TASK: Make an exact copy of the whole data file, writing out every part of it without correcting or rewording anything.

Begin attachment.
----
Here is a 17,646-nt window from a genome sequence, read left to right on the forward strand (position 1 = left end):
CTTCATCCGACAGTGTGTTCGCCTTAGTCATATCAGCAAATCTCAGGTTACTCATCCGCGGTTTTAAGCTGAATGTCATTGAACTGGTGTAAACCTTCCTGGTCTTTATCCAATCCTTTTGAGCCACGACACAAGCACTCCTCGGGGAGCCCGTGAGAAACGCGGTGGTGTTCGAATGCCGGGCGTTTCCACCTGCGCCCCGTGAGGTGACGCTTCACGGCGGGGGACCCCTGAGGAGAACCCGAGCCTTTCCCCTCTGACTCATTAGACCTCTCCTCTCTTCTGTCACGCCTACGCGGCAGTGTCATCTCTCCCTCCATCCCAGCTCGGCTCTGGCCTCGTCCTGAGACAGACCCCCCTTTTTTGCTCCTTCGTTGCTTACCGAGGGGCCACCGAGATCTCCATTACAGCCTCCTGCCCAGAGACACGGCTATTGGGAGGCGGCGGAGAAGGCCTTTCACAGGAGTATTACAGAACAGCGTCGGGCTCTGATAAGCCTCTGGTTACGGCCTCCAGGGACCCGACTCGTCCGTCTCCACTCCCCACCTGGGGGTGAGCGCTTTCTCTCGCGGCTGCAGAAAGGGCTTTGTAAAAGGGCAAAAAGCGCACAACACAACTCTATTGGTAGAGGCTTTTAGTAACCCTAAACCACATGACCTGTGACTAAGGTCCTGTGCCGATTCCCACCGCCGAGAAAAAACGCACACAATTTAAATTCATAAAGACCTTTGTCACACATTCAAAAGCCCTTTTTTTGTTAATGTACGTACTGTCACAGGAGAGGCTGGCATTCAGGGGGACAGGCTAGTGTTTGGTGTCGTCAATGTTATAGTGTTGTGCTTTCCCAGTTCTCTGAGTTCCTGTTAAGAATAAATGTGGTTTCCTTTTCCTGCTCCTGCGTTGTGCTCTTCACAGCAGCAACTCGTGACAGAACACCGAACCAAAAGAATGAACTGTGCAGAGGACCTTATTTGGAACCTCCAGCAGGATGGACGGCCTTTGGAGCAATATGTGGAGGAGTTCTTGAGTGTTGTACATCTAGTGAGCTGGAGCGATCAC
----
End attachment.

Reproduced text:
Here is a 17,646-nt window from a genome sequence, read left to right on the forward strand (position 1 = left end):
CTTCATCCGACAGTGTGTTCGCCTTAGTCATATCAGCAAATCTCAGGTTACTCATCCGCGGTTTTAAGCTGAATGTCATTGAACTGGTGTAAACCTTCCTGGTCTTTATCCAATCCTTTTGAGCCACGACACAAGCACTCCTCGGGGAGCCCGTGAGAAACGCGGTGGTGTTCGAATGCCGGGCGTTTCCACCTGCGCCCCGTGAGGTGACGCTTCACGGCGGGGGACCCCTGAGGAGAACCCGAGCCTTTCCCCTCTGACTCATTAGACCTCTCCTCTCTTCTGTCACGCCTACGCGGCAGTGTCATCTCTCCCTCCATCCCAGCTCGGCTCTGGCCTCGTCCTGAGACAGACCCCCCTTTTTTGCTCCTTCGTTGCTTACCGAGGGGCCACCGAGATCTCCATTACAGCCTCCTGCCCAGAGACACGGCTATTGGGAGGCGGCGGAGAAGGCCTTTCACAGGAGTATTACAGAACAGCGTCGGGCTCTGATAAGCCTCTGGTTACGGCCTCCAGGGACCCGACTCGTCCGTCTCCACTCCCCACCTGGGGGTGAGCGCTTTCTCTCGCGGCTGCAGAAAGGGCTTTGTAAAAGGGCAAAAAGCGCACAACACAACTCTATTGGTAGAGGCTTTTAGTAACCCTAAACCACATGACCTGTGACTAAGGTCCTGTGCCGATTCCCACCGCCGAGAAAAAACGCACACAATTTAAATTCATAAAGACCTTTGTCACACATTCAAAAGCCCTTTTTTTGTTAATGTACGTACTGTCACAGGAGAGGCTGGCATTCAGGGGGACAGGCTAGTGTTTGGTGTCGTCAATGTTATAGTGTTGTGCTTTCCCAGTTCTCTGAGTTCCTGTTAAGAATAAATGTGGTTTCCTTTTCCTGCTCCTGCGTTGTGCTCTTCACAGCAGCAACTCGTGACAGAACACCGAACCAAAAGAATGAACTGTGCAGAGGACCTTATTTGGAACCTCCAGCAGGATGGACGGCCTTTGGAGCAATATGTGGAGGAGTTCTTGAGTGTTGTACATCTAGTGAGCTGGAGCGATCAC